Cuihu Park, covering an area of 210,000 square meters, is located in the northern part of Kunming's city proper. It was made a public park in the early 1910s.
The Cuihu Lake Park, situated at the western foot of Wuhua Hill, is a scenically beautiful park inside the city. By the end of the Yuan Dynasty, it was still a swampy field for growing vegetables, lotuses and rice, hence the name "Vegetable Lake". The water-level of Dianchi Lake was then so high that it was connected with the Cuihu Lake. That is why we have the couplet: "Dianchi Lake spreads five hundred li; the Vegetable Lake merges with it."
As there were nine mouths of springs beyond the Bamboo Island in the northeast, the lake was also called "The Nine-Dragon Pond". It now covers fifteen hectares of land. Since 1985, the red-pecked seagulls from Siberia have been spending the winter months on Cuihu Lake.
The entire Cuihu Park is a green world, with willow trees swaying gently on the dikes, and the surface of the lake covered all over with lotus plants. All the year round the park is the venue of one sort of exhibition or another, and with its snug seclusion it is frequented by local residents who come here for a few hours of leisure.
In winter and spring, Kunming residents flock to the Cuihu Park to feed red-beaked gulls - there are tens of thousands of them, which descend upon the lake. This lovable scene, in which man, birds, and nature mingle in such harmony, has kept occurring over the last ten years. The love of the Kunming people for wildlife has added to the charms of the City of Spring.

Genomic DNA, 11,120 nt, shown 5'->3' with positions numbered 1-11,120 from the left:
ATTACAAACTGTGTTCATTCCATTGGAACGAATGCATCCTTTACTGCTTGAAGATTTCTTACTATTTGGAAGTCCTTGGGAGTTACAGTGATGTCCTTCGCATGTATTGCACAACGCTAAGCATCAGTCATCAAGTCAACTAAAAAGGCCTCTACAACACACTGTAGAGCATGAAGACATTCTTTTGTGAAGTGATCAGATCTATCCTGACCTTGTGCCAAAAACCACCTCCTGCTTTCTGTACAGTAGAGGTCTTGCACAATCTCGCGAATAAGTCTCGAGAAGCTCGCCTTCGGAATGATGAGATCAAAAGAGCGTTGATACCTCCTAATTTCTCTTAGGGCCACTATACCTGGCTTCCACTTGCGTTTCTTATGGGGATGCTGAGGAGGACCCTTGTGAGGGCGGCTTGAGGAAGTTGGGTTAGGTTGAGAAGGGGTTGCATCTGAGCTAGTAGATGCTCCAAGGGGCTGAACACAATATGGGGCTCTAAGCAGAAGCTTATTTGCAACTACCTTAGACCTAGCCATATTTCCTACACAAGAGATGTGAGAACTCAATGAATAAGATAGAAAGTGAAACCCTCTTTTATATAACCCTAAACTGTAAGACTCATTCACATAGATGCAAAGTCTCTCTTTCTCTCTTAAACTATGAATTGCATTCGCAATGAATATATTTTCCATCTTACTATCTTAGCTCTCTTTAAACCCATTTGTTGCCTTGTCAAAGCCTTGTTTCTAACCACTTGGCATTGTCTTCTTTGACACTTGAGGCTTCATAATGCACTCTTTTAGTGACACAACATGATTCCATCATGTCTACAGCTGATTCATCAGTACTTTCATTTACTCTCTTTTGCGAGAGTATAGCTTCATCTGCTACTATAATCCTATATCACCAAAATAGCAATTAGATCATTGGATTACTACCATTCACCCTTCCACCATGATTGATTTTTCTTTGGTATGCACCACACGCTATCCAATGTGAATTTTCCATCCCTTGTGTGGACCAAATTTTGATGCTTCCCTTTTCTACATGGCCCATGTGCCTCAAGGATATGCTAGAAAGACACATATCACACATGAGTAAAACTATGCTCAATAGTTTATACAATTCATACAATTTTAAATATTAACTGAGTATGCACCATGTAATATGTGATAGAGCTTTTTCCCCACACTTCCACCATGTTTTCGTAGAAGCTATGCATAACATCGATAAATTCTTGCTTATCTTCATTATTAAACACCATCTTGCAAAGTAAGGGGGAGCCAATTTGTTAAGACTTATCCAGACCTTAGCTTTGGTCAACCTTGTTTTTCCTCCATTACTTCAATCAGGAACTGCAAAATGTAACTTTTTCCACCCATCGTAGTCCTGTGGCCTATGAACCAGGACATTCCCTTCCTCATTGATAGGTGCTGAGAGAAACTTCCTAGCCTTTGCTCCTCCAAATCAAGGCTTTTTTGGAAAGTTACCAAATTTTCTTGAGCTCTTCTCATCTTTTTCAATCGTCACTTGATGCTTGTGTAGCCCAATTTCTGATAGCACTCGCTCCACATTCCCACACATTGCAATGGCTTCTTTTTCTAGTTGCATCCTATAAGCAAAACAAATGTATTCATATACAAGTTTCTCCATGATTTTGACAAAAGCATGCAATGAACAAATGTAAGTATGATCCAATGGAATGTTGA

There used to be a scenically beautiful island at the centre of the lake. In the year 1382, Mu Ying, the Garrison Commander, started building the capital of Yunnan Province in Kunming, and the Cuihu Lake was enclosed within the brick walls of the city. A military structure, called "the Liu (Willows) Barracks", was built, which was later changed into a villa for the Mu family. In 1692, Wang Jiwen, the provincial governor, built the Biyiting (literally Green Ripples Pavilion), commonly called Haixinting (a Pavilion in the Centre of the Lake).
The lake offers a scene of freshness, serenity, and beauty, hence the graceful name "The Cuihu Lake". The main attractions include lotuses, fish, willow trees and pavilions. Ling Shiyi, a Cantonese in the Qing Dynasty, wrote in a couplet: Fishes teem in the ten-mu lotus pond; over half the city poplars and willows are caressing pavilions." It is a superb description of the scenery.
China tours inclusive of visiting the Cuihu Park, Kunming